#swashbucker #fantasy #historicalfiction
He was not the most honest or pious of men, but he was courageous. His name was Diego Alatriste y Tenorio, and he had fought in the ranks during the Flemish wars. When I met him he was barely making ends meet in Madrid, hiring himself out for four maravedís in employ of little glory, often as a swordsman for those who had neither the skill nor the daring to settle their own quarrels. You know the sort I mean: a cuckolded husband here, outstanding gambling debts there, a petty lawsuit or questionable inheritance, and more troubles of that kind. It is easy to criticize now, but in those days the capital of all the Spains was a place where
Captain Alatriste by Arturo Perez-Reverte
The best historical fictions is the sort that not merely tells a story set in another time and place, but also immerses the reader in that setting, so that the plot and the actions of characters are view from within, as it were, and not merely from the vantage of an outside observer. Like seeing lions on safari, instead of watching them in a zoo’s facsimile of the African savanna. For my money, the Adventures of Captain Alatriste, by Arturo Pérez-Reverte, are among the best.
What sets them apart, at least for an English-speaking audience, is the way Pérez-Reverte immerses the reader in the historical period. Set during the Spanish Golden Age, more specifically during the erarly reign of Phillip IV, the reader enters the world of 17th Century Madrid in a way that makes the story feel completely natural. We see the spectacle of Spain at the height of its power, when its armies fueled by the treasures and plunder of the New World fought against multiple enemies in an attempt to dominate Europe, and in some cases came damn close to succeeding, until the day came when they could fight now more.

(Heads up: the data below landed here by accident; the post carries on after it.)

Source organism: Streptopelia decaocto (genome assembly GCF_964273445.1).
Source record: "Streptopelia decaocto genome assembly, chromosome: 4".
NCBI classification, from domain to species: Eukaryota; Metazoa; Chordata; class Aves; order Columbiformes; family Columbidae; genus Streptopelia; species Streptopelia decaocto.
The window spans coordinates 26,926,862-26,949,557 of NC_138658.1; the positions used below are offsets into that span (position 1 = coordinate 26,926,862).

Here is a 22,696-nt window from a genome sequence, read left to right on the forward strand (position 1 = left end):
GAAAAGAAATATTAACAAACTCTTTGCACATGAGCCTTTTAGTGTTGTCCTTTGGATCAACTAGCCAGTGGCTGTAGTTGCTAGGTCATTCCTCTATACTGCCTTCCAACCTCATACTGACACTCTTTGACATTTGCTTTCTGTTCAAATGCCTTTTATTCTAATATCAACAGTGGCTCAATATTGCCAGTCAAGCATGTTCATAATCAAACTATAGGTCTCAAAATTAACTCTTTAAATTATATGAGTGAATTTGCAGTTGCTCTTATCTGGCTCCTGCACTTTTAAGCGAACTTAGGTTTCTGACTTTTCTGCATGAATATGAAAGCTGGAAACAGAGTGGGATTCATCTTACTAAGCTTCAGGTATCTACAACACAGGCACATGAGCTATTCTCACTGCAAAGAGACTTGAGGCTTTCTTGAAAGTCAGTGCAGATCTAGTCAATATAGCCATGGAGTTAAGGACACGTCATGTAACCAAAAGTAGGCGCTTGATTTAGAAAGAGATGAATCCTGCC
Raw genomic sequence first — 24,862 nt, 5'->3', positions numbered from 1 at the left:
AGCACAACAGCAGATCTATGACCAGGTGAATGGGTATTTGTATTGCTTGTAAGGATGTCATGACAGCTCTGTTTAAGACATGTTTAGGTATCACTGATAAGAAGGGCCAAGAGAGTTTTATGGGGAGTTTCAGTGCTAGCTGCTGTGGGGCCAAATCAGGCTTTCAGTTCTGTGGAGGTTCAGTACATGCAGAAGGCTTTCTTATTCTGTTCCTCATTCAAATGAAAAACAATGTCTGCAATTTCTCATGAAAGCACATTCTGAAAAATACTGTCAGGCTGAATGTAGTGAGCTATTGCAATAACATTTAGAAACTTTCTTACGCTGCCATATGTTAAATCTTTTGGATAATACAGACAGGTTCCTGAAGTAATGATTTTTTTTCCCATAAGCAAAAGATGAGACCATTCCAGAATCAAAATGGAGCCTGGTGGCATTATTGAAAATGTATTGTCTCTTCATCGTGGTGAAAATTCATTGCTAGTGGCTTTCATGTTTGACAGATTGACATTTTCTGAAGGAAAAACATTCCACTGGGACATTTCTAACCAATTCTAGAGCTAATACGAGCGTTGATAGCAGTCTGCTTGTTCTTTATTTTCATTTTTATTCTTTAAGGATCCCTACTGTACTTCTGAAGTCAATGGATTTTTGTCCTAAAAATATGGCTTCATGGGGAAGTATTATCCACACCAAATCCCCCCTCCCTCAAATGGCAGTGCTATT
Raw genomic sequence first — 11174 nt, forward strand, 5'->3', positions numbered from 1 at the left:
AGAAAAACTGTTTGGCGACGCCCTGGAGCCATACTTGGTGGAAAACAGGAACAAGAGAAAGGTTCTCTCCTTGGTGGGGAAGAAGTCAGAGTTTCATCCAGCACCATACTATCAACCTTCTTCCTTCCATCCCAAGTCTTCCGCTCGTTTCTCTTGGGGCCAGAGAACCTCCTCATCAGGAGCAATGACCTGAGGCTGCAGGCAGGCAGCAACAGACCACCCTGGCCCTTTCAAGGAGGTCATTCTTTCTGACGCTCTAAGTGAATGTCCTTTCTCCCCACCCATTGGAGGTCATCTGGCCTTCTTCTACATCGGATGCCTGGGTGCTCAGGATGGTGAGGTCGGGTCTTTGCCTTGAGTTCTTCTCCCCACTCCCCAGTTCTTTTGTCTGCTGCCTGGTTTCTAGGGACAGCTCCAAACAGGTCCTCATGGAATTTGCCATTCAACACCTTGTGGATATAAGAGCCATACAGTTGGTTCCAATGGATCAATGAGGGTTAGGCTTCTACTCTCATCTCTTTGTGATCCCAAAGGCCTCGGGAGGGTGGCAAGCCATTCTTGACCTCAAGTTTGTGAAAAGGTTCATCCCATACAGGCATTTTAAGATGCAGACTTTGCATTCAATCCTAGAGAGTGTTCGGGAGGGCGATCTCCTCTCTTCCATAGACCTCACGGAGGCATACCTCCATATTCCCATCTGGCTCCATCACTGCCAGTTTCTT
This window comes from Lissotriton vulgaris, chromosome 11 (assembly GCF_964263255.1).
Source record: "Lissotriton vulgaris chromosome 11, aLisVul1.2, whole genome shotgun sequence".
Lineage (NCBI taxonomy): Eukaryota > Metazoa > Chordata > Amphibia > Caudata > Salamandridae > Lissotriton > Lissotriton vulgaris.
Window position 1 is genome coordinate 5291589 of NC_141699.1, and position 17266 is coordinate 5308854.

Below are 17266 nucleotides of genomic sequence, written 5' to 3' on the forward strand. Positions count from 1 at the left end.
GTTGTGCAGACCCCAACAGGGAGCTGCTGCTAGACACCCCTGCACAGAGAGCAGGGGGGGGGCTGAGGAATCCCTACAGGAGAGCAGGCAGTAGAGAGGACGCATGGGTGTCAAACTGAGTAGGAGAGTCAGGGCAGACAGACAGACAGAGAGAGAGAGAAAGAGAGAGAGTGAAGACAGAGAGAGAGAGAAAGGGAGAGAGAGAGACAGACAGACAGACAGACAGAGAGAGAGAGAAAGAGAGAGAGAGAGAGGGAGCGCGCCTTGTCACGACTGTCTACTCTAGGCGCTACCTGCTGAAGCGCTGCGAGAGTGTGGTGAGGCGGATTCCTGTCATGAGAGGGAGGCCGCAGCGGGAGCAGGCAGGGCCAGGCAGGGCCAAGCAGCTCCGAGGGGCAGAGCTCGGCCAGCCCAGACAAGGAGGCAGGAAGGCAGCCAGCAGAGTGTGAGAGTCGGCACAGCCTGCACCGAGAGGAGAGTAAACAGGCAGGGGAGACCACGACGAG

The hero of the story, Alatriste, is a prototypical swashbuckler, though one beset by melancholy, viewed through the eyes of his squire Inigo Balboa, the son of an old comrade, who is telling the story from the vantage point of years later, his memoirs in effect. There is action, there is romance, treachery and intrigue, but above all there is the setting, seen through the eye of a Spanish hidalgo, form whom the prospect of death is a mere trifle, so long as it is honorable.
What makes this series interesting for an English speaker (the stories are translated from Spanish) is the that the perspective is one we rarely see. English language stories set in this era usually have the Spaniards as a dastardly enemy, their portrayal tainted by the Black Legend and a hefty dose of anti-Catholicism, so its interesting to see the story told from the other side of the fence. Six novels are available in English, the seventh, alas is yet to e translated. I look forward to the day when that is rectified.
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